In the Grande Enciclopédia Portuguesa e Brasileira [Great Portuguese and Brazilian Encyclopedia], the word refers to the 12th century Portuguese: it is the contraction of the words 'valley' (vale) and 'long' (longo) and designates a village that in previous centuries provided bread and port to navigators. And in fact, in Google searches in 2010, before the archaeological "rediscovery" of Valongo, most of the (few) references to the word referred to the Portuguese city, which exists to this day. The quotations marks around the word rediscovery are justified, since actually, it has always been known that the wharves of Valongo had been in that place. There was even an old iron plate affixed to a commemorative monument – a stone column five meters high (the rest of a nineteenth century fountain) – which, in the place where the excavating for the archaeologists' work, in the Jornal do Comércio square, on which was written:
The Cais da Imperatriz (Empress's Wharf) once stood here. In 1843 the old Valongo wharf was widened and embellished to receive the future Empress Teresa Cristina7 7 On the plaque hung by the city in the 1990s; annotated text by me on site in January 2010.
Drawn up by the city government around the 1990s, the statement contained on the plaque was, until the rediscovery of the pier's stones in 2011, the only textual (written) reference to the memory established at that location. The plaque did not make any reference to slavery, to the trafficking or to the largest slave market in Brazil which operated just a few meters away from that spot. Before the archaeological excavations in 2011, anyone who read the two sentences that make up the text on the plaque, would come to the conclusion that it was the place where the future Empress of Brazil (in this case, Teresa Cristina, who married Dom Pedro II) would arrive, and what was there before that was a pier, called Valongo, possibly narrow and ugly, given the fact that it was "widened" and "embellished". And in fact, two decades after installing this sign, archaeologists found the physical remains of both of the piers: under a set of granite stones that had been "inscribed" (those of the Empress), there was another set of irregular stones, also known as "pés-de-moleque" or rough cobble stone, which also means little boy's feet in Portuguese, those of Valongo.8 8 JORDÃO, As pedras esquecidas do cais, p. 36. Both landings disappeared from the urban surface in the first decade of the twentieth century when the area was leveled for the construction of the current port, the mainstay of the so-called "modern reforms" sponsored by Mayor Pereira Passos (1902-1906), when the city, in the words of that time, “become civilized”.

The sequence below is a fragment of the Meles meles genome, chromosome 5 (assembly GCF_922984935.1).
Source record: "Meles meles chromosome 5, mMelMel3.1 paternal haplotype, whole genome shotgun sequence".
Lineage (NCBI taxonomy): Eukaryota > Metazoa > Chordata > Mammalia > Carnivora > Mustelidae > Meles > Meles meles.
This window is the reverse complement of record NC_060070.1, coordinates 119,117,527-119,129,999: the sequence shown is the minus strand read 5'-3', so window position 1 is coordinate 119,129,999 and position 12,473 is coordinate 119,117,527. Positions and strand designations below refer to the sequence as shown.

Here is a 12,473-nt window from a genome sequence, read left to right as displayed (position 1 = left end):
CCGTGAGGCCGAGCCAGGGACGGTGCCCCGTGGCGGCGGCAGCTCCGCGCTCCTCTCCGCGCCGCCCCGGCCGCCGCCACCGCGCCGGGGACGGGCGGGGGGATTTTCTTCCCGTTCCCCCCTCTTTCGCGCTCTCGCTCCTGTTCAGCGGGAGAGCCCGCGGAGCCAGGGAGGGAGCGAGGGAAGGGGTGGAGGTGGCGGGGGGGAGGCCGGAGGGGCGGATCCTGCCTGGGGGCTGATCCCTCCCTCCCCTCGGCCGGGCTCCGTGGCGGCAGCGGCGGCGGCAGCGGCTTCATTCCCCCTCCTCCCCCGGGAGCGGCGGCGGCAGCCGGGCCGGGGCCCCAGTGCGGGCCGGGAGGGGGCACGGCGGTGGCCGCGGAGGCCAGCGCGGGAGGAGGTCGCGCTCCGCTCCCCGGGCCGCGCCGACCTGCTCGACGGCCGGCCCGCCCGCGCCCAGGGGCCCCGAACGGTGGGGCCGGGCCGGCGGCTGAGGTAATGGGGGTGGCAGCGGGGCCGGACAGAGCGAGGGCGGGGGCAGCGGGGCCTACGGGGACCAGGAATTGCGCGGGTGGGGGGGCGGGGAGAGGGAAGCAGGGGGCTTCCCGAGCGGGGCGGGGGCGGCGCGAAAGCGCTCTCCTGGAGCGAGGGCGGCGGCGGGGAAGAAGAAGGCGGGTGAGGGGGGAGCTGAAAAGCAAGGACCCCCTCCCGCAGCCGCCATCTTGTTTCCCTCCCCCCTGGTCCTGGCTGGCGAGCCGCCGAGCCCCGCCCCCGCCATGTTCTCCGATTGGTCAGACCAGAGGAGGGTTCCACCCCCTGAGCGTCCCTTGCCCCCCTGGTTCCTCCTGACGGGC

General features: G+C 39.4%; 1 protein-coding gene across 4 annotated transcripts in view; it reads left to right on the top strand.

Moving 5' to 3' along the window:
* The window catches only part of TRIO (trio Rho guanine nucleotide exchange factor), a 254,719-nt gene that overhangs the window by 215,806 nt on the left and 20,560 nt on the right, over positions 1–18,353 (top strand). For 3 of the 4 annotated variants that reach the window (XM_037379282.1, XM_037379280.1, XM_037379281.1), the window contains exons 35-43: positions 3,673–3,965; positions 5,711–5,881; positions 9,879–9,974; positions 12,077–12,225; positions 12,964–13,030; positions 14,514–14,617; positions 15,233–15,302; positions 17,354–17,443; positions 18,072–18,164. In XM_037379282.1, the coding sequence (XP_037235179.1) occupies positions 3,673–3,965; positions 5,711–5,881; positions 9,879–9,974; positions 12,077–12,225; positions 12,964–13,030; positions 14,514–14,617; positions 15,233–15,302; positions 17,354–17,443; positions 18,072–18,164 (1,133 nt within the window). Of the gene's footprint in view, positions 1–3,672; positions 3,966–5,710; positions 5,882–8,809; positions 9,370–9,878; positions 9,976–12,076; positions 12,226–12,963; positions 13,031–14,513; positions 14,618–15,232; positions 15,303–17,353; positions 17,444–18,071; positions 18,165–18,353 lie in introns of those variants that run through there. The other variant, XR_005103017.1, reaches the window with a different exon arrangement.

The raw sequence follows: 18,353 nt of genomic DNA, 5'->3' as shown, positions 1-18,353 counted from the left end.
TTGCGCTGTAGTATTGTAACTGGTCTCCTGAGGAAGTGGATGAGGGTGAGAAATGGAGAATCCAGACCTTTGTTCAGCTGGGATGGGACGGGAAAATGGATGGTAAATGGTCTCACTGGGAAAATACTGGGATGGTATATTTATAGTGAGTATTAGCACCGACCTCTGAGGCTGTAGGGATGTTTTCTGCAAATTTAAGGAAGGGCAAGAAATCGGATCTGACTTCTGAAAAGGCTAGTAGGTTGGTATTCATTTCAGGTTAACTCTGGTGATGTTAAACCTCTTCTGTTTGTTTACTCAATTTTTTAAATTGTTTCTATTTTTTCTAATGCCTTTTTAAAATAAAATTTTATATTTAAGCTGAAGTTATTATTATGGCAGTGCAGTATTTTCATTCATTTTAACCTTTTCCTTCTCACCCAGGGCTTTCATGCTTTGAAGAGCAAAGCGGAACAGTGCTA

In current dictionaries Valongo is a synonym for slave market, "in Brazil's slave trade, a site used for selling slaves (in the days when there was valongo, slaves were cheaper)", as recorded in the Houaiss Dictionary. In the 1975 edition of Aurélio Buarque de Holanda, another well-known dictionary in Brazil, however, there is no entry. Furthermore, in the Cândido de Figueiredo dictionary from 1947, the word is not related to slavery, but does mention the town of Valongo, a village on the outskirts of Porto, referring to its inhabitants. "Valongueiro, adj. pertaining to Valongo. M. A native or an inhabitant of Valongo: 'the beautifulvalongueiras'".
The word also designated a geographic landform on the coast of Rio de Janeiro in the eighteenth century: The historian Claudio de Paula Honorato, who defended his master's thesis on the old slave market at the Fluminense Federal University (UFF) in 2008, tells us that Valongo was the name of a "cove".9 9 HONORATO, Valongo: o mercado de escravos do Rio de Janeiro, 1758 a 1831. A cove is a coastal entry into land as if it were a small bay. In old maps, Vallongo (sometimes spelled with two l's) was also a beach. It is a family name: a Viscount of Valongo had landed in Brazil in 1817, records the Great Portuguese and Brazilian Encyclopedia. It also designated in the past a place away from the city, according to the description of Marques of Lavradio, Viceroy of Brazil, in whose report to the Portuguese Crown of 1779 had designated that area as the landing place for slaves in the then colonial capital: